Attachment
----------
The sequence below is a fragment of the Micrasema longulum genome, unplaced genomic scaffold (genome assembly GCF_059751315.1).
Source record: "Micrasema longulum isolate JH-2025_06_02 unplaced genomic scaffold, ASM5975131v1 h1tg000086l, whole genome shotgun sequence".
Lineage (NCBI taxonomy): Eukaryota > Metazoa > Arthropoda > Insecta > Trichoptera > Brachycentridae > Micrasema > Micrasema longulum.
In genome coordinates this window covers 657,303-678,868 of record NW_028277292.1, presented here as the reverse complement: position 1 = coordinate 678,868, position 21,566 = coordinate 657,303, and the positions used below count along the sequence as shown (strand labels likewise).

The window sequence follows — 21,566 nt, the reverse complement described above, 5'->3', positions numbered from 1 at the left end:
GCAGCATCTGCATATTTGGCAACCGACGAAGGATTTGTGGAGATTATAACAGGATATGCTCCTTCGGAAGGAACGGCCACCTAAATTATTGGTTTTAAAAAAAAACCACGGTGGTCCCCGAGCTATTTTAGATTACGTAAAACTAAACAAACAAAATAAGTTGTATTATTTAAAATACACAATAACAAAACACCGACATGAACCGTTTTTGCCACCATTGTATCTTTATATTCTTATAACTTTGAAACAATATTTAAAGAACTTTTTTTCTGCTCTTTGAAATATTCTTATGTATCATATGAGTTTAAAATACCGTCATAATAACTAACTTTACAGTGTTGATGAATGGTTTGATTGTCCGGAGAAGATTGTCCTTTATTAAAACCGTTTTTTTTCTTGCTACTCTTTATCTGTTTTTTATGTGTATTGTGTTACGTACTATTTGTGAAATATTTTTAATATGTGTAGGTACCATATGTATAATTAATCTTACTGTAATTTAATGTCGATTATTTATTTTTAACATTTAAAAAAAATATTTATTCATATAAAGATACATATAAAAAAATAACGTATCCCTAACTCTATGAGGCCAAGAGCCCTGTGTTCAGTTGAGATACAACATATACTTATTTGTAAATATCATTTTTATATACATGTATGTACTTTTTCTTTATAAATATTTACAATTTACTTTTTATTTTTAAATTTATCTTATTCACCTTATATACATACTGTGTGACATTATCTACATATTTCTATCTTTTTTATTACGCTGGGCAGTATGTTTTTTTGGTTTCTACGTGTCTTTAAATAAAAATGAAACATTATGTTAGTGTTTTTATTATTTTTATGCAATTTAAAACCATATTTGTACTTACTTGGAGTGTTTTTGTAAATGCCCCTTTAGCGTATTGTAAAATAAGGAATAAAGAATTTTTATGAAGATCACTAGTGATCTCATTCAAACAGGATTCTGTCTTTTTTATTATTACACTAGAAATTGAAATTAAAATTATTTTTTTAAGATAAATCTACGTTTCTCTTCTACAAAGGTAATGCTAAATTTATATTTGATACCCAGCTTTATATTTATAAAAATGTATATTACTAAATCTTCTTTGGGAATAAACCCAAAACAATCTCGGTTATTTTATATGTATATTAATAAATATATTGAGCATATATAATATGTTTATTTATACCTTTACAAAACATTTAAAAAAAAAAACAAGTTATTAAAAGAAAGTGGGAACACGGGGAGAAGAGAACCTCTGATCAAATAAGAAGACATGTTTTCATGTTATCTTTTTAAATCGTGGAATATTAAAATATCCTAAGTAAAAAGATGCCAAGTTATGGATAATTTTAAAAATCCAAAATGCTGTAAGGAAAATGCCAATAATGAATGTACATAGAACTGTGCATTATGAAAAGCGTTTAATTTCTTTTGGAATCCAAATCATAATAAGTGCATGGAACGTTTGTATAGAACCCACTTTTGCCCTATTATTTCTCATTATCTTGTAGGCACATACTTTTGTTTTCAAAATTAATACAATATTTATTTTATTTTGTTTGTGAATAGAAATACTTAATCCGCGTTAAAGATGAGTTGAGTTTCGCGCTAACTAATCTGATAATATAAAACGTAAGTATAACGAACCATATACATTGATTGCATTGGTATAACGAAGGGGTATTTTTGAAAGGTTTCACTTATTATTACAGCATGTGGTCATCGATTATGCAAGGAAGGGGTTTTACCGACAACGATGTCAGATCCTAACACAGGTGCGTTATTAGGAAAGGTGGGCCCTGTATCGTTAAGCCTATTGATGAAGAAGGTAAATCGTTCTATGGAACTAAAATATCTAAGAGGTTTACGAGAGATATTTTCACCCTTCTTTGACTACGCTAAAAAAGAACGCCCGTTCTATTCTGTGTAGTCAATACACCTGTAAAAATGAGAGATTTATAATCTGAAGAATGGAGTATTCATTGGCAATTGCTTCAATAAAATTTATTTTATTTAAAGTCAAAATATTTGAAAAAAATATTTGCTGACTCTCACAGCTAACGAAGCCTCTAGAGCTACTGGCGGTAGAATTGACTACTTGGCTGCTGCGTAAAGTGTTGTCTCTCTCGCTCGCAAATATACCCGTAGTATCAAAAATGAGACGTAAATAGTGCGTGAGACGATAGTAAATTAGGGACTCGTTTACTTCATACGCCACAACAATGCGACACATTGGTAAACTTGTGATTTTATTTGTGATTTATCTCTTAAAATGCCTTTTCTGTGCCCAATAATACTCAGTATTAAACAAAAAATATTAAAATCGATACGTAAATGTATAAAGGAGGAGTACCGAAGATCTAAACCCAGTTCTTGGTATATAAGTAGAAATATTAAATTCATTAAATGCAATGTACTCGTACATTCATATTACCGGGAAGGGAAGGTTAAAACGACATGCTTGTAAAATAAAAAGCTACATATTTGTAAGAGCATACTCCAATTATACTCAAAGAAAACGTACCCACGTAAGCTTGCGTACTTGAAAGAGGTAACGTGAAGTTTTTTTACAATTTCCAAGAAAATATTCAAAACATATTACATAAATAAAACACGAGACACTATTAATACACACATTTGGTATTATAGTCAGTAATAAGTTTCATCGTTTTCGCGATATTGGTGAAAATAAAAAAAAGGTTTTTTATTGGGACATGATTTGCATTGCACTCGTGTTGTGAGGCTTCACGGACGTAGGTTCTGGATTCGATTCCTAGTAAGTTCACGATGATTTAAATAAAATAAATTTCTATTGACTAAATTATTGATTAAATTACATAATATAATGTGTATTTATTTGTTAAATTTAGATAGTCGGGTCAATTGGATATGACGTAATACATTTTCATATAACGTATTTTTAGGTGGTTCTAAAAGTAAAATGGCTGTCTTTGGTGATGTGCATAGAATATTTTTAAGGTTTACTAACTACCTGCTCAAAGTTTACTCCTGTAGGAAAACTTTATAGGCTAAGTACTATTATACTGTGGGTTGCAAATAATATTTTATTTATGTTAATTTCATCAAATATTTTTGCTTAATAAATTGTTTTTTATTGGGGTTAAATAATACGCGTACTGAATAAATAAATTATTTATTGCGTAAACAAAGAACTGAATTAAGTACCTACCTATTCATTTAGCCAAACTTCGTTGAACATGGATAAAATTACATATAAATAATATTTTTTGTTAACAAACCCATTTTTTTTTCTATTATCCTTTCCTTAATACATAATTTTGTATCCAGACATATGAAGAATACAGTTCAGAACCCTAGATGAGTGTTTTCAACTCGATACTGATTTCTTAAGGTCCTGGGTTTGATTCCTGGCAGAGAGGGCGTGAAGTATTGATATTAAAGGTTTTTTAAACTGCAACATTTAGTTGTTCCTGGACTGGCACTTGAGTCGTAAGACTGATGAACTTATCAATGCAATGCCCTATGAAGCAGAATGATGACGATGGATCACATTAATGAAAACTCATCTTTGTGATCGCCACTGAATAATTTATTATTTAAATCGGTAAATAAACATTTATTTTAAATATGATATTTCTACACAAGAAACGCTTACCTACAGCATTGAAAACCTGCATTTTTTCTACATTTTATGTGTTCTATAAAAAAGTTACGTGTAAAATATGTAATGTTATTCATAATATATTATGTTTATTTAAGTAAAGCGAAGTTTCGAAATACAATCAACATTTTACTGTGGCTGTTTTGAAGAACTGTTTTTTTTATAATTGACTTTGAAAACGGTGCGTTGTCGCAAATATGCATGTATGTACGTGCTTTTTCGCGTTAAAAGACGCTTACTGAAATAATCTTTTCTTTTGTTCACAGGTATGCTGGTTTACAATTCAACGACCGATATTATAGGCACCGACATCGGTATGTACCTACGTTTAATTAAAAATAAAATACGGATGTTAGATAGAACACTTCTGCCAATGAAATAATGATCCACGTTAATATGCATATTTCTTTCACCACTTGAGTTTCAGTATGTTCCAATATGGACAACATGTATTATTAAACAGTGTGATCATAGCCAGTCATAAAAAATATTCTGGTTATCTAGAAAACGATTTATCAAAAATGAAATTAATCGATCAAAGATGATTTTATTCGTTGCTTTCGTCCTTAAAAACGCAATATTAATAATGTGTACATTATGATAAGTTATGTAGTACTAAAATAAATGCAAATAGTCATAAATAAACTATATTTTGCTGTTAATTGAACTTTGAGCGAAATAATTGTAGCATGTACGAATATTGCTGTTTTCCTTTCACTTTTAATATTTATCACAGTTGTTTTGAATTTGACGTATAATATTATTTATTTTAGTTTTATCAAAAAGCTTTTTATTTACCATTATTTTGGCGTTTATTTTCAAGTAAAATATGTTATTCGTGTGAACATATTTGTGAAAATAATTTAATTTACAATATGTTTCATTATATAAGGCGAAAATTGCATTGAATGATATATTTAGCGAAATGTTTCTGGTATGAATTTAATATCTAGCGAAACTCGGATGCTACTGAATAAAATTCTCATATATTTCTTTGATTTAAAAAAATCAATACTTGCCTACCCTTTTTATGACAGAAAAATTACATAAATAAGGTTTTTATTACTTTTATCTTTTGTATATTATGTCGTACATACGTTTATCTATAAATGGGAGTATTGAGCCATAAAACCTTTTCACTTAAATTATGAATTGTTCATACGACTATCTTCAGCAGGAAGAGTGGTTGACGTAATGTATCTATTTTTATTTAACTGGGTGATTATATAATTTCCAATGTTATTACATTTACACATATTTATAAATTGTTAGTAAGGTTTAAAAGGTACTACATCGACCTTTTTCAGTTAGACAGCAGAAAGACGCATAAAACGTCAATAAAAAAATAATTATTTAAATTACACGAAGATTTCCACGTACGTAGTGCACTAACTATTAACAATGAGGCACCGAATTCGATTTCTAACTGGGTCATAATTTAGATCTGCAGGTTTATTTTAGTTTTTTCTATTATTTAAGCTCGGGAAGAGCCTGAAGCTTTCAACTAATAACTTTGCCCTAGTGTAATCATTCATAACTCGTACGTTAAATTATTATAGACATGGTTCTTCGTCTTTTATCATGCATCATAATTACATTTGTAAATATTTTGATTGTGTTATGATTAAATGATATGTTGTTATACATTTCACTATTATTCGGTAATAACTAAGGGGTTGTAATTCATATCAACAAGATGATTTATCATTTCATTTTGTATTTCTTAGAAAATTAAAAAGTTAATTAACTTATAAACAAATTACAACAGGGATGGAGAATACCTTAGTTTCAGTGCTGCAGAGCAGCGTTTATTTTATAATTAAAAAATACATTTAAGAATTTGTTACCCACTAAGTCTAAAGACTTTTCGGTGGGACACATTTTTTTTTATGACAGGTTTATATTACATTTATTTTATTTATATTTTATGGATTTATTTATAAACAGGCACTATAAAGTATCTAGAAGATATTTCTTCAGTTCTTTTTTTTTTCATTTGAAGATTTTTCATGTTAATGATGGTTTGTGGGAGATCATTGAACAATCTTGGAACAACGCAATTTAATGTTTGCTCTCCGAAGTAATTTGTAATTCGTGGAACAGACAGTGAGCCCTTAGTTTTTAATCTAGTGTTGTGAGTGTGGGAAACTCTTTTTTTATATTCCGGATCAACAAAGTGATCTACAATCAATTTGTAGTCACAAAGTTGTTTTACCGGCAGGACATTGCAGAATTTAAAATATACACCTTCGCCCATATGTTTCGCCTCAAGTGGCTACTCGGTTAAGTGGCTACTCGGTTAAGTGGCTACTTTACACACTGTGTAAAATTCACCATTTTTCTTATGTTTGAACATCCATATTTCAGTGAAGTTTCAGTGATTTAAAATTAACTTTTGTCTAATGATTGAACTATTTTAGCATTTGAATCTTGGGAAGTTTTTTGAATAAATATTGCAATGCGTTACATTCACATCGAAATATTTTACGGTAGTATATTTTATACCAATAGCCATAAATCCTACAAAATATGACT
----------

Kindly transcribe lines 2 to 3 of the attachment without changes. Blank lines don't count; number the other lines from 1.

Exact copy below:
Source record: "Micrasema longulum isolate JH-2025_06_02 unplaced genomic scaffold, ASM5975131v1 h1tg000086l, whole genome shotgun sequence".
Lineage (NCBI taxonomy): Eukaryota > Metazoa > Arthropoda > Insecta > Trichoptera > Brachycentridae > Micrasema > Micrasema longulum.